Archive for August, 2015
Registration is now open for AACTE’s 68th Annual Meeting in Las Vegas, Nevada, February 23-25, 2016. Take advantage of discounted registration by the Early Bird deadline of October 14.
As a profession, educator preparation faces hard questions and tensions that challenge programs’ ability to pursue a common vision of quality. Together, educator preparation providers will tackle these issues as they converge in Las Vegas for AACTE’s 2016 Annual Meeting – the premier event for the profession. Get empowered with proven strategies and unconventional approaches for building a stronger workforce, institution, and community.
Time is running out to apply for AACTE’s 2016 Outstanding Dissertation Award! Entries must be made online by Monday, August 17. Help AACTE showcase outstanding doctoral research at your institution by encouraging your top recent graduates (or recent hires!) to apply for this prestigious award, which includes a $1,000 cash prize.
William Paterson University of New Jersey to Pilot Expansion to Undergraduate, Master’s Students
AACTE is expanding the AACTE Holmes Scholars® doctoral-level program to also support underrepresented students at earlier stages of their education careers. Beginning this fall, William Paterson University in Wayne, New Jersey, will pilot the new programs for undergraduates and master’s-level students to help diversify the education workforce.
Currently, participation in the Holmes Scholars Program is open to all AACTE member institutions with doctoral programs in education. The newly expanded Holmes Program will reach high school students through the Holmes Cadets Program, undergraduates through the Holmes Honors Program, and master’s-level students through the Holmes Master’s Program. The peer network will continue to feature prominently across all levels, with doctoral Holmes Scholars mentoring Master’s and Honors students just as the scholars benefit from mentoring through the alumni network.
AACTE is undertaking a new effort to strengthen its Innovation Exchange by developing better navigation tools, adding fresh resources, and boosting engagement opportunities for the professional community.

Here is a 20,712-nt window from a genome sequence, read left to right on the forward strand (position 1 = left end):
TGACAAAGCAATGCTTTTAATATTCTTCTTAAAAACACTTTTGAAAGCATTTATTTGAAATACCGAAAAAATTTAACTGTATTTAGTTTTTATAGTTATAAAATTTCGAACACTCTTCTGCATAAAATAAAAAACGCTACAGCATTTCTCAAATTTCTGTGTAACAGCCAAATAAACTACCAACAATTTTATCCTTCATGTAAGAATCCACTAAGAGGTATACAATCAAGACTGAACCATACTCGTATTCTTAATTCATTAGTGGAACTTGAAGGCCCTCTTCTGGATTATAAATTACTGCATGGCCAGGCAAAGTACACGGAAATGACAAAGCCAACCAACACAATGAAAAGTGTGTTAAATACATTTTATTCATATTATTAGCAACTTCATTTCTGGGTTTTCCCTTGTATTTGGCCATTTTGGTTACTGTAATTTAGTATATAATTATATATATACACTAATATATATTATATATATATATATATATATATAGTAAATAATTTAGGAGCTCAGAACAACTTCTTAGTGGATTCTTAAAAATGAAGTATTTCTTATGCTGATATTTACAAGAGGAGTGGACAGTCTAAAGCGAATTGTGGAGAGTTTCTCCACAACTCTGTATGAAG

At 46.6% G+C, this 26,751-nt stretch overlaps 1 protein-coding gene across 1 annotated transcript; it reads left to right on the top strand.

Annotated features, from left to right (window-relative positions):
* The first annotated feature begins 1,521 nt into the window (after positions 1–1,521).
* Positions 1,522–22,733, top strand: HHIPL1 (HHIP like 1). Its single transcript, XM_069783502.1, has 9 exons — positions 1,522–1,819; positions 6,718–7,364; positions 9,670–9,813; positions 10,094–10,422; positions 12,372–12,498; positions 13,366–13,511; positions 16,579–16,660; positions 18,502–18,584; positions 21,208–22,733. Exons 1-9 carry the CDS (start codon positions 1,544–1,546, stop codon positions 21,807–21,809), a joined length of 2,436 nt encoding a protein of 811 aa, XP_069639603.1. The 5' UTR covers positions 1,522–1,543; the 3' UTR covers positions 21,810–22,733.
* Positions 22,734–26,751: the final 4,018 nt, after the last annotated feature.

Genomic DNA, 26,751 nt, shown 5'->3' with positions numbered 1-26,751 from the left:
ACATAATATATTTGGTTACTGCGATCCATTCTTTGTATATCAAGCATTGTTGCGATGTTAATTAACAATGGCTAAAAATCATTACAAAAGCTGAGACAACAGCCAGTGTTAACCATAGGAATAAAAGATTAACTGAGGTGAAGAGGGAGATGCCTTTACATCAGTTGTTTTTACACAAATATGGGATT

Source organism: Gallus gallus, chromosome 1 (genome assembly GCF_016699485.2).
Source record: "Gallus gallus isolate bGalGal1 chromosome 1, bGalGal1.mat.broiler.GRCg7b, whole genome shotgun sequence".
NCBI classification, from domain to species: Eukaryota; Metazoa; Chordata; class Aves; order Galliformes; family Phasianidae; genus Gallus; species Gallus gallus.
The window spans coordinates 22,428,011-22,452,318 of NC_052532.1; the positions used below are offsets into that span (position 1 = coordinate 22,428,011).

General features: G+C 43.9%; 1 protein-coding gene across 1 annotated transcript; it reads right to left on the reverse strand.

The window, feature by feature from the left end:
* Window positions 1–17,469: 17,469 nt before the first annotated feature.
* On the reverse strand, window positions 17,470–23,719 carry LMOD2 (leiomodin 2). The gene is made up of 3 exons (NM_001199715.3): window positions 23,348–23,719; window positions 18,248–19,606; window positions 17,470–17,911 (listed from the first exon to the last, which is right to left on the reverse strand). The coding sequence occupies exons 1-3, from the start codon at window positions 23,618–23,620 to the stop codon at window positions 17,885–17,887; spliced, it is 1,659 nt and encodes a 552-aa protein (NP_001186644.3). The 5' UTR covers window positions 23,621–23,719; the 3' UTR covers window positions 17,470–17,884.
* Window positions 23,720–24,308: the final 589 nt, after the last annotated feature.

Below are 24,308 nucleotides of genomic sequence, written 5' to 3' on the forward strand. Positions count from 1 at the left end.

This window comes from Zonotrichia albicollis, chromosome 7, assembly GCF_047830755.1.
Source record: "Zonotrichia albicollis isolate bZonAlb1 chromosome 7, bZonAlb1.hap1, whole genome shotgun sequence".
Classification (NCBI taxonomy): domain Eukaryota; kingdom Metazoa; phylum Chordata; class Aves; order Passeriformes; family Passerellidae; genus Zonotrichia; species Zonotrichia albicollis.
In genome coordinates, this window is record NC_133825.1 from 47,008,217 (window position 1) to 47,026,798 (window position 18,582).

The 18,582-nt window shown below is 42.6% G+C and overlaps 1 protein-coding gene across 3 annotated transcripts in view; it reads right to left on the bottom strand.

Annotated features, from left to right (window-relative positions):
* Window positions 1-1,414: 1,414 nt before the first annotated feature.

“The Innovation Exchange must be an interactive platform for bringing together and amplifying the innovative work our members do,” said Rodrick Lucero, vice president of member engagement and support.
From their recent research on the relationship between teacher productivity and job experience, John Papay and Matthew Kraft of Brown University (RI) will share new evidence on teachers’ long-term career improvement in a free webinar for AACTE members. “Toward a Broader Conceptualization of Teacher Quality: How Schools Influence Teacher Effectiveness” will be held Wednesday, August 19, at 2:00 p.m. EDT.
Policy makers tend to think of “teacher quality” as a fixed and portable characteristic of an individual teacher – in other words, it doesn’t change over time or across school settings. In this webinar, Papay and Kraft will make the case for a broader conceptualization of “teacher effectiveness” that depends, in large part, on the school context in which a teacher works.
A new report calls on states to ensure more intentional preparation of educators to work with struggling learners, including students with disabilities, English language learners, and students with unidentified learning and behavior needs, to address persistent achievement gaps. The report, issued by the Council of Chief State School Officers (CCSSO) and the University of Florida’s Collaboration for Effective Educator Development, Accountability, and Reform (CEEDAR) Center, builds on a 2012 paper from CCSSO about policies to transform educator preparation generally—whose recommendations were supported by AACTE—and echoes messages of a recent policy brief developed by AACTE and the National Center for Learning Disabilities.
As the first cohort of leaders embarks on their course of study with the new AASA Urban Superintendents Academy at Howard University and the University of Southern California, we are thrilled to see this promising work come to life. Urban districts desperately need forward-thinking leaders, particularly those from underrepresented demographic groups, prepared to be barrier-busting champions for every student in their care.
Following an intensive kick-off conference later this month, participants in the Academy—predominantly from underrepresented racial/ethnic groups—will spend the academic year undertaking internships in the field, focusing on problems of practice under the guidance of experienced mentors, and taking graduate courses at the university before completing culminating projects. These participants, in-service administrators who want to enrich their field experience and training for urban settings or prospective superintendents, will be prepared for certification through the program.
What is so promising about the Academy?